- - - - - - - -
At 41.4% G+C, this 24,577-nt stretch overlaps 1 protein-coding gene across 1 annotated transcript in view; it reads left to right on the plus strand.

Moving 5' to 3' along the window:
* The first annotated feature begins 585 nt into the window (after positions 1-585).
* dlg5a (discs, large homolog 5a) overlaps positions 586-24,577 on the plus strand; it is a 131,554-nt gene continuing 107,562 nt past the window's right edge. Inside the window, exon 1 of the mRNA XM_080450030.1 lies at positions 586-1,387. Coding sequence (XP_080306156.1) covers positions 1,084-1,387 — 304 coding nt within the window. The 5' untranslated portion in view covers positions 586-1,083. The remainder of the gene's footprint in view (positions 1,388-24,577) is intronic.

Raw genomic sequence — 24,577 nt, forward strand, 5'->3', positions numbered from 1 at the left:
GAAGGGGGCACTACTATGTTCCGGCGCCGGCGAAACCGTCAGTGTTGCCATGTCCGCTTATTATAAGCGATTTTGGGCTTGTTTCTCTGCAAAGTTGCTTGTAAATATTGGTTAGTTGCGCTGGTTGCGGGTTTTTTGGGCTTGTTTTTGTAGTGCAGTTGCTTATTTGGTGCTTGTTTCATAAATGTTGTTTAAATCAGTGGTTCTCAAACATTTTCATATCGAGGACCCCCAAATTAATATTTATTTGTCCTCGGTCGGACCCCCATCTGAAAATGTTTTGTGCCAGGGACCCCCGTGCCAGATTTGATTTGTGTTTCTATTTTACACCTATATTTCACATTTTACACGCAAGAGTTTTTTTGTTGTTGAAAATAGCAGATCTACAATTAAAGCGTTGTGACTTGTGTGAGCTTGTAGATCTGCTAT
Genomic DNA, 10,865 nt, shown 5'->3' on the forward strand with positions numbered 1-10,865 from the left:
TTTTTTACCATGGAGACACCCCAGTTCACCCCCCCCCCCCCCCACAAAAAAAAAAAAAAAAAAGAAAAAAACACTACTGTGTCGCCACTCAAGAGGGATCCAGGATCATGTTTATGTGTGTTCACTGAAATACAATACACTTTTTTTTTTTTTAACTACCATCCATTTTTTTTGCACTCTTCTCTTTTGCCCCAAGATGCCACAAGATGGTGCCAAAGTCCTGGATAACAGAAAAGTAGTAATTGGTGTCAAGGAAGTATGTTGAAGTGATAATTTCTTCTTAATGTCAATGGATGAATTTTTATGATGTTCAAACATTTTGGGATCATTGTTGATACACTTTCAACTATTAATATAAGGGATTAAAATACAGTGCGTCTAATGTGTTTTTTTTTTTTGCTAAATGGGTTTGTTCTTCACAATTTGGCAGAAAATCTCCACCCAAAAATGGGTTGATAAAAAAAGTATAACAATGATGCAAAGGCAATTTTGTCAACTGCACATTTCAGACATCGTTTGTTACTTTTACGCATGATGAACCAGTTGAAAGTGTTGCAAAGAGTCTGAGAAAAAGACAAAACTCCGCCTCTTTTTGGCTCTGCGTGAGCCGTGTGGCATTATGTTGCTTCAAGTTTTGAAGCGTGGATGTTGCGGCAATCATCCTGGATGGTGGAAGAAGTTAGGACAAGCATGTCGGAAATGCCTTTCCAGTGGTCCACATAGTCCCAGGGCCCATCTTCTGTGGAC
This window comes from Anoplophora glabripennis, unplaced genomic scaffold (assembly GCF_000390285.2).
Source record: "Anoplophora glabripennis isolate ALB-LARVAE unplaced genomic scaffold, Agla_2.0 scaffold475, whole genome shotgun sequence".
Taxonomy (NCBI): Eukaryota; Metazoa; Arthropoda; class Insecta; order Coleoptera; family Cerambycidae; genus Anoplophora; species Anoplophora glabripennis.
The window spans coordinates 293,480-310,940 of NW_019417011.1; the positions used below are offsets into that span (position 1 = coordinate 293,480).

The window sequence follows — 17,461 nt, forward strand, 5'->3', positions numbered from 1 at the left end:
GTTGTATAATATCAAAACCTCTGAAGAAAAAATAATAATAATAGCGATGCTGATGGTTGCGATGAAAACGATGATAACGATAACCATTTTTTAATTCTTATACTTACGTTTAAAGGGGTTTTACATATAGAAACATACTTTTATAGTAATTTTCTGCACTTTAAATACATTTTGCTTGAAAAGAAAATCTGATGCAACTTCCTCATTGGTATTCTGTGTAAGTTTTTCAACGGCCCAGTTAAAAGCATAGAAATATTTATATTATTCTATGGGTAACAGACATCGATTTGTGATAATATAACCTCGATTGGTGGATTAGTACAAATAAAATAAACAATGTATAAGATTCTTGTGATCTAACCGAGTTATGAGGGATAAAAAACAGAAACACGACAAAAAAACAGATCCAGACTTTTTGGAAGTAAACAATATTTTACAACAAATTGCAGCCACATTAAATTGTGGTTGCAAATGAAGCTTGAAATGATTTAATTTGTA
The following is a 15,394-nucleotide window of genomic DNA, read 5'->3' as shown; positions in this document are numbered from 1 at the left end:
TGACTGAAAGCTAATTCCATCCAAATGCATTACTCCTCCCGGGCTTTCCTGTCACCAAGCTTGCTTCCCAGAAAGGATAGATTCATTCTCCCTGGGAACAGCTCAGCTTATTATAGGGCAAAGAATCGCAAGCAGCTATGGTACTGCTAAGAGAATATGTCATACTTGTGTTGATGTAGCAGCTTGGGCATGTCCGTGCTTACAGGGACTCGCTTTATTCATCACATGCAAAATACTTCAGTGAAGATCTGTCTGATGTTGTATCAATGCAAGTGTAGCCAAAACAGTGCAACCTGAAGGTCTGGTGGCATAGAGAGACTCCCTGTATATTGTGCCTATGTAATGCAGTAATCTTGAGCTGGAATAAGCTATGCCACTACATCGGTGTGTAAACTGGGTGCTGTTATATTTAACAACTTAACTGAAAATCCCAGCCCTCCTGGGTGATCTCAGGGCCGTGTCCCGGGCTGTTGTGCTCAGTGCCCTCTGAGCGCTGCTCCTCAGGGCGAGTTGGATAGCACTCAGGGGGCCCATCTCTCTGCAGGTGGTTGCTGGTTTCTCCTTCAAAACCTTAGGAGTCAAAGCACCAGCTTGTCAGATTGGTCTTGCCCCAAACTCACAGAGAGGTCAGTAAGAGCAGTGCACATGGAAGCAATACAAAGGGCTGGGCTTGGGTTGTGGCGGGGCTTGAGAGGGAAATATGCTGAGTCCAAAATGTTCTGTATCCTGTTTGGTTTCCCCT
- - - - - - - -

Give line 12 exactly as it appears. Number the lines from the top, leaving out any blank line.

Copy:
The window spans coordinates 293,480-310,940 of NW_019417011.1; the positions used below are offsets into that span (position 1 = coordinate 293,480).